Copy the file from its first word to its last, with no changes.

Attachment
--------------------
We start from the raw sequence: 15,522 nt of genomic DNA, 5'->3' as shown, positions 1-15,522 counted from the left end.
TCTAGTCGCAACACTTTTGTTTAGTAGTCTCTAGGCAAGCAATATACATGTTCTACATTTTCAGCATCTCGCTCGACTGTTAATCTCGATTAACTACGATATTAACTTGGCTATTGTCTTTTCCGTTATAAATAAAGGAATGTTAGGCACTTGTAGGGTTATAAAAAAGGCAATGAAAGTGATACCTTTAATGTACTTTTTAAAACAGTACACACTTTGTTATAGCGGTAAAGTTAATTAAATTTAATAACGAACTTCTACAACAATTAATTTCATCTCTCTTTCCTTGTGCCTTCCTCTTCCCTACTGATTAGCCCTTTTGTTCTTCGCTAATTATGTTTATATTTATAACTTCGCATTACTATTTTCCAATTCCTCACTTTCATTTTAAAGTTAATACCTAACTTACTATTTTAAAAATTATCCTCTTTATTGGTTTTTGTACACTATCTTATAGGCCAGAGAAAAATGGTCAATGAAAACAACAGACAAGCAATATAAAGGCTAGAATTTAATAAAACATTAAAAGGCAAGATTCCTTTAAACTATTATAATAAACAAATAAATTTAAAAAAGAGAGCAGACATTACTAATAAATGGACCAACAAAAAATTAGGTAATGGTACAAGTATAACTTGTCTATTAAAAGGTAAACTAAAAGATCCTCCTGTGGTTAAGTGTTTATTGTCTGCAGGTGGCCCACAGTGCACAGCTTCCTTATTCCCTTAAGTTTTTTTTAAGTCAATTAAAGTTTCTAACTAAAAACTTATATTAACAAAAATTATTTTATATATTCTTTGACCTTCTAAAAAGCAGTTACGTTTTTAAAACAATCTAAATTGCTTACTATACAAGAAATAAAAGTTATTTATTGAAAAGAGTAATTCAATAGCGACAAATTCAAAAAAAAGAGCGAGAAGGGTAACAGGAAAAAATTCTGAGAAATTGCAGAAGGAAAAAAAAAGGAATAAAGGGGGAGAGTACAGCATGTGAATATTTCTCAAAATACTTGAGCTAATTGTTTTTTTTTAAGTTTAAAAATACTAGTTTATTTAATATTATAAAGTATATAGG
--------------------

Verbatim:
We start from the raw sequence: 15,522 nt of genomic DNA, 5'->3' as shown, positions 1-15,522 counted from the left end.
TCTAGTCGCAACACTTTTGTTTAGTAGTCTCTAGGCAAGCAATATACATGTTCTACATTTTCAGCATCTCGCTCGACTGTTAATCTCGATTAACTACGATATTAACTTGGCTATTGTCTTTTCCGTTATAAATAAAGGAATGTTAGGCACTTGTAGGGTTATAAAAAAGGCAATGAAAGTGATACCTTTAATGTACTTTTTAAAACAGTACACACTTTGTTATAGCGGTAAAGTTAATTAAATTTAATAACGAACTTCTACAACAATTAATTTCATCTCTCTTTCCTTGTGCCTTCCTCTTCCCTACTGATTAGCCCTTTTGTTCTTCGCTAATTATGTTTATATTTATAACTTCGCATTACTATTTTCCAATTCCTCACTTTCATTTTAAAGTTAATACCTAACTTACTATTTTAAAAATTATCCTCTTTATTGGTTTTTGTACACTATCTTATAGGCCAGAGAAAAATGGTCAATGAAAACAACAGACAAGCAATATAAAGGCTAGAATTTAATAAAACATTAAAAGGCAAGATTCCTTTAAACTATTATAATAAACAAATAAATTTAAAAAAGAGAGCAGACATTACTAATAAATGGACCAACAAAAAATTAGGTAATGGTACAAGTATAACTTGTCTATTAAAAGGTAAACTAAAAGATCCTCCTGTGGTTAAGTGTTTATTGTCTGCAGGTGGCCCACAGTGCACAGCTTCCTTATTCCCTTAAGTTTTTTTTAAGTCAATTAAAGTTTCTAACTAAAAACTTATATTAACAAAAATTATTTTATATATTCTTTGACCTTCTAAAAAGCAGTTACGTTTTTAAAACAATCTAAATTGCTTACTATACAAGAAATAAAAGTTATTTATTGAAAAGAGTAATTCAATAGCGACAAATTCAAAAAAAAGAGCGAGAAGGGTAACAGGAAAAAATTCTGAGAAATTGCAGAAGGAAAAAAAAAGGAATAAAGGGGGAGAGTACAGCATGTGAATATTTCTCAAAATACTTGAGCTAATTGTTTTTTTTTAAGTTTAAAAATACTAGTTTATTTAATATTATAAAGTATATAGG